Speaker Johnson Angers Republicans With Plan to Extend FISA Via Defense Bill


OPINION: This article may contain commentary which reflects the author's opinion.

House Speaker Mike Johnson handily won the support of his caucus in late October after weeks of turmoil following the historic ouster of then-Speaker Kevin McCarthy (R-Calif.), who angered the party’s most conservative faction over his inability to deliver on certain promises.

Now, it seems, Johnson (R-La.) could be in danger of losing his seat as well.

Johnson had planned to tuck a short-term extension of a powerful federal government surveillance tool into the annual must-pass defense spending bill, but, the Washington Examiner noted on Friday, “members of the House Freedom Caucus announced their opposition to” the move.

“After changing his stance and reversing course multiple times in the past week on how he plans to ensure section 702 of the Foreign Intelligence Surveillance Act does not expire at the end of the year, Johnson settled on including a clean short-term extension of the tool until April 19, 2024, in the National Defense Authorization Act, something he said he would not do just days prior,” the report continued.

But the centrist Republicans and the party’s most conservative members oppose that, the Examiner reported.


“Any reauthorization of the Foreign Intelligence Surveillance Act (FISA) must be considered only with significant reforms and as a standalone measure,” Freedom Caucus members said in a statement. “Under no circumstances should an extension be attached to ‘must pass’ legislation such as the National Defense Authorization Act (NDAA).

“The Members of the House Freedom Caucus are prepared to use all available leverage to change the status quo,” the statement went on. “We will not simply vote ‘no’ on bad legislation and go home for Christmas.”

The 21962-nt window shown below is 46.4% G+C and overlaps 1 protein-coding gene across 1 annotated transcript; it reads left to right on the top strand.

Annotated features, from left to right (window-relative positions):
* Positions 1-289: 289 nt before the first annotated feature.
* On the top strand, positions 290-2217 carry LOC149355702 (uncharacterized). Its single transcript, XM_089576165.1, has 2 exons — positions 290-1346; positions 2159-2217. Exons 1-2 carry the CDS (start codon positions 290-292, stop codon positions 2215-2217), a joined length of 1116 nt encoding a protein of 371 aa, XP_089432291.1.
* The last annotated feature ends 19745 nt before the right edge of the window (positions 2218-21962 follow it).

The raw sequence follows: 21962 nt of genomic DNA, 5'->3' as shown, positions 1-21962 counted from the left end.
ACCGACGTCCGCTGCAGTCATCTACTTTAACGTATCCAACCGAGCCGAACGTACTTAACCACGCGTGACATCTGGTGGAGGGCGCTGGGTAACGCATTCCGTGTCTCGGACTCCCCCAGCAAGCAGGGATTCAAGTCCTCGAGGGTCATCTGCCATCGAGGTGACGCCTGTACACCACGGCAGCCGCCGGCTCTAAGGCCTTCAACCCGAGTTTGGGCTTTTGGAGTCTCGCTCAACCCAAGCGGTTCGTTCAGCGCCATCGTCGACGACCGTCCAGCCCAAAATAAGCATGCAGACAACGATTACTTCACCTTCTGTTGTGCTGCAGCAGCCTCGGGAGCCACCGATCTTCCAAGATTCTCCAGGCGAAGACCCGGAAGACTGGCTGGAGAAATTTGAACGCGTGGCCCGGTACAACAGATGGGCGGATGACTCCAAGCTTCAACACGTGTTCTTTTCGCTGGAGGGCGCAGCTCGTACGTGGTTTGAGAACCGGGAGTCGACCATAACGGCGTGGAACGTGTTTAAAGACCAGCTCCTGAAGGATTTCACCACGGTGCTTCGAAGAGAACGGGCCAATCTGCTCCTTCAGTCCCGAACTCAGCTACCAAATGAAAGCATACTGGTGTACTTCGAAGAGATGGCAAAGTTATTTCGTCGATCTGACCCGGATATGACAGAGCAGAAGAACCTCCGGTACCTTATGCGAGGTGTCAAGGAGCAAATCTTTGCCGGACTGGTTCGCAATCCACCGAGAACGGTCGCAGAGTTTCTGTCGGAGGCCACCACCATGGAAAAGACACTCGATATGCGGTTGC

Although dissenting opinions had been voiced, the statement establishes a definitive policy position against appending a short-term extension of the spy tool to the NDAA. This stance has garnered public opposition to the annual defense bill from both sides of the aisle and across the ideological spectrum within both parties, the Examiner noted.

“The FISA extension is not great,” one centrist Republican, Rep. Mike Garcia (R-Calif.) said. “I don’t think it should be in the NDAA.”


As per a senior GOP aide, the probable strategy involves House leadership presenting the NDAA for a vote under suspension of the rule, necessitating a two-thirds majority vote for passage. Despite the strong opposition, there is no assurance that the required votes will be secured. However, the aide expressed confidence that party leaders believe they can garner the necessary support, the Examiner noted.

“That is sure to anger some hard-line conservatives such as Rep. Chip Roy (R-TX), who opposes the NDAA and slammed Johnson and House Republican leadership for bringing the most recent continuing resolution up under suspension of the rules to avoid a possible rule failing on the floor,” the outlet said.

Johnson faced a pressing deadline on another must-pass measure — to extend funding of the federal government — when he was elected Speaker in late October, telling a news outlet getting that bill done quickly was top on his list of things to do.

“Our first priority is to get the government funded,” Johnson told Fox News’ “Sunday Morning Futures.” “Our team is ready and working like a well-oiled machine.”


Newsmax noted further that Johnson said an energy and water appropriations measure was passed last week, just a day after he took the gavel, “and we’re moving as quickly as possible and trying to beat the deadline” of Nov. 17 when the current funding bill runs out.

However, he said, if the deadline nears and “we’re unable to finish [as] it is detailed work, and it takes some time, we’ll look at another stopgap measure.”

He added, “If we run out of time on the calendar, we may need a little bit more to complete it.”

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